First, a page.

# Concrete groups (Draft)

https://arbital.com/p/6fq

by Daniel Satanove Oct 21 2016

Instead of thinking of a group as a set with operations satisfying axoims, we develop groups as symmetry groups of various objects

Lets talk about the symmetries of a square. Label the squares corners clockwise by $1$, $2$, $3$, $4$ (starting from the top left). Rotating the square by $90^\circ$ can be represented by the function that sends

$1 \mapsto 2$

$2 \mapsto 3$

$3 \mapsto 4$

$4 \mapsto 1$.

That is, it can be represented by the permutation $r := (1234)$. Composing this with itself, we can get the rest of the rotations: $r^2 = (13)(24)$ for rotating by $180^\circ$, and $r^3 = (4321)$ for rotating by $270^\circ$.

We can also flip the square vertically: $f:= (1 4)(2 3)$. Notice that flipping the square horizontally is the same as flipping it vertically, and then rotating it by $180^\circ$: r^2\circ f = $(13)(24)\circ(14)(23) = (1 2)(3 4)$.

Represent the symmetries of flipping along the 1-3 diagonal, and flipping along the 2-4 diagonal in permutation notation, and as a composition of $f$ and $r$ where you flip first.

%%hidden(Show solution): Flipping along the 1-3 diagonal keeps 1 and 3 fixed and swaps 2 and 4, so it is equal to (24). It can be represented by $rf = (1234)(14)(23)$. Similarly, flipping along the 2-4 diagonal is $(13) = r^3f$. %%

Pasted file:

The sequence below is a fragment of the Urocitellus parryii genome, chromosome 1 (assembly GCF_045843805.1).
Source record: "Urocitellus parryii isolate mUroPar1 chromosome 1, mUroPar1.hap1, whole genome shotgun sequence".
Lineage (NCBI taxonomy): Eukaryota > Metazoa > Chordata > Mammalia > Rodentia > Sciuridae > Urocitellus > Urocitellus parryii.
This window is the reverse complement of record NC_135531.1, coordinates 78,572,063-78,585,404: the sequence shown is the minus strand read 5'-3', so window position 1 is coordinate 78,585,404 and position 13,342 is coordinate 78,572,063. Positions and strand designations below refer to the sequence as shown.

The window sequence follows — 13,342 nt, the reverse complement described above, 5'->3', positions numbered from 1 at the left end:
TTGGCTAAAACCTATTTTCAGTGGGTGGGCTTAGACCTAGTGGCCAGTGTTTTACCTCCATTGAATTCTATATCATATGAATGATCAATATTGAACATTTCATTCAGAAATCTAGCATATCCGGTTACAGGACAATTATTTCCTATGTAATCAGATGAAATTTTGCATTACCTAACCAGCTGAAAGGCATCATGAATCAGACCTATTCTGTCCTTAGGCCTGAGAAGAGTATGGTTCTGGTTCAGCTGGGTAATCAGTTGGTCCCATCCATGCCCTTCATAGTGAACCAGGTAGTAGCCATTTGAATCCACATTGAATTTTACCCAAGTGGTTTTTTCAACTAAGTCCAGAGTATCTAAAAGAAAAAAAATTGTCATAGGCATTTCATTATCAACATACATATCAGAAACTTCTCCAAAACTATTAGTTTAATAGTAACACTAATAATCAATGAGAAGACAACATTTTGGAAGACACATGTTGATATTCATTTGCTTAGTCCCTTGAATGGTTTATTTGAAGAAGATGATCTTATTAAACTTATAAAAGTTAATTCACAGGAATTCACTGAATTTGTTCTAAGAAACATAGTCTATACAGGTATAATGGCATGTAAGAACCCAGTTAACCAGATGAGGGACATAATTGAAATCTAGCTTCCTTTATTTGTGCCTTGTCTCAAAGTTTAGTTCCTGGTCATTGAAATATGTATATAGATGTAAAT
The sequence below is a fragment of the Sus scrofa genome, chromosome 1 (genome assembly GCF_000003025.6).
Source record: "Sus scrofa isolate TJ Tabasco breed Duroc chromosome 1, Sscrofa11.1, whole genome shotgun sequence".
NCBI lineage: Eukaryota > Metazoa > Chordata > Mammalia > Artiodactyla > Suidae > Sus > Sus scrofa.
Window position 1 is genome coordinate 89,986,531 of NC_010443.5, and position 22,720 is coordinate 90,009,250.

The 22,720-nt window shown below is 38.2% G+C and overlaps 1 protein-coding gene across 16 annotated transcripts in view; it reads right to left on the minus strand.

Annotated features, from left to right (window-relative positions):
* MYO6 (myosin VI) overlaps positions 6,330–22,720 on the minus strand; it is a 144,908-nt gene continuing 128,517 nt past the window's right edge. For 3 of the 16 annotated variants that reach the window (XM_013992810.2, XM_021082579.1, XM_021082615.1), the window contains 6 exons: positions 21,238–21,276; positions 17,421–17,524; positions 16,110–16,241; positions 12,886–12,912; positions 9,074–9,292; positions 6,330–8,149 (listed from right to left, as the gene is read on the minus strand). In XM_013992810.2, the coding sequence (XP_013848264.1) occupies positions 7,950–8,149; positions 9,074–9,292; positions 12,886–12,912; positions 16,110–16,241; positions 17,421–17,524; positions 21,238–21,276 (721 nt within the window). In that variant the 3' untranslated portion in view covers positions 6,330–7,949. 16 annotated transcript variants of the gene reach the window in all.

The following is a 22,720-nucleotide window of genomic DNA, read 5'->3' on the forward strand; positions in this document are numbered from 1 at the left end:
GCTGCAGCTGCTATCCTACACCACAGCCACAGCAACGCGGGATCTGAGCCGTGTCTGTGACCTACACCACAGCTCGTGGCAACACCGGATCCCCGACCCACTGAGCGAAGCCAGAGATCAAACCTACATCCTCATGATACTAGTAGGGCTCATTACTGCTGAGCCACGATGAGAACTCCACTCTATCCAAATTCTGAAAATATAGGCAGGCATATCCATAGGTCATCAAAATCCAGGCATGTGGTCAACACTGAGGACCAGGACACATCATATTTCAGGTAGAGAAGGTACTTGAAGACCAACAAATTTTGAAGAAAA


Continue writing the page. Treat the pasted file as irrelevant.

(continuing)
Note that any symmetry has an inverse. Flipping twice in the same direction gives the trivial permutation, and rotating by $90^\circ$ can be reversed by rotating by $270^\circ$. That is, $(24)(24) = ()$ and $(4321)(1234) = ()$.

In total, we have eight symmetries. Rotations: $r$, $r^2$, $r^3$; flips $f$, $rf$, $r^2f$, $r^3f$; and the trivial symmetry $e := ()$. They are realized by permutations of the set with four elements. However, not all permutations of the set with four elements are symmetries of the square. The permutation $(12)$ would twist the top of the square while leaving the bottom fixed.

Squares aren't special though. We could have done the same thing with a pentagon, or any regular polygon. We could have done the same thing with a dodecahedron to get a subset of permutations of a 20 element set. We could go to higher dimensional polytopes. We could do the same thing with a circle to get an infinite collection of symmetries, or with an infinite ladder where moving the whole ladder up by one rung is a symmetry.

Now instead of studying these collections of symmetries case by case, it would be good to have a general theory of symmetry. Analysis that might be repeated in the above cases could be merely special cases of a general theory. This is the spirit of abstract algebra.

• First, lets start with a set $G$, which we will think of as our set of symmetries.
• For any two symmetries, we can compose them to get a new one. So we should have a "composition" operation $\circ : G \times G \to G$.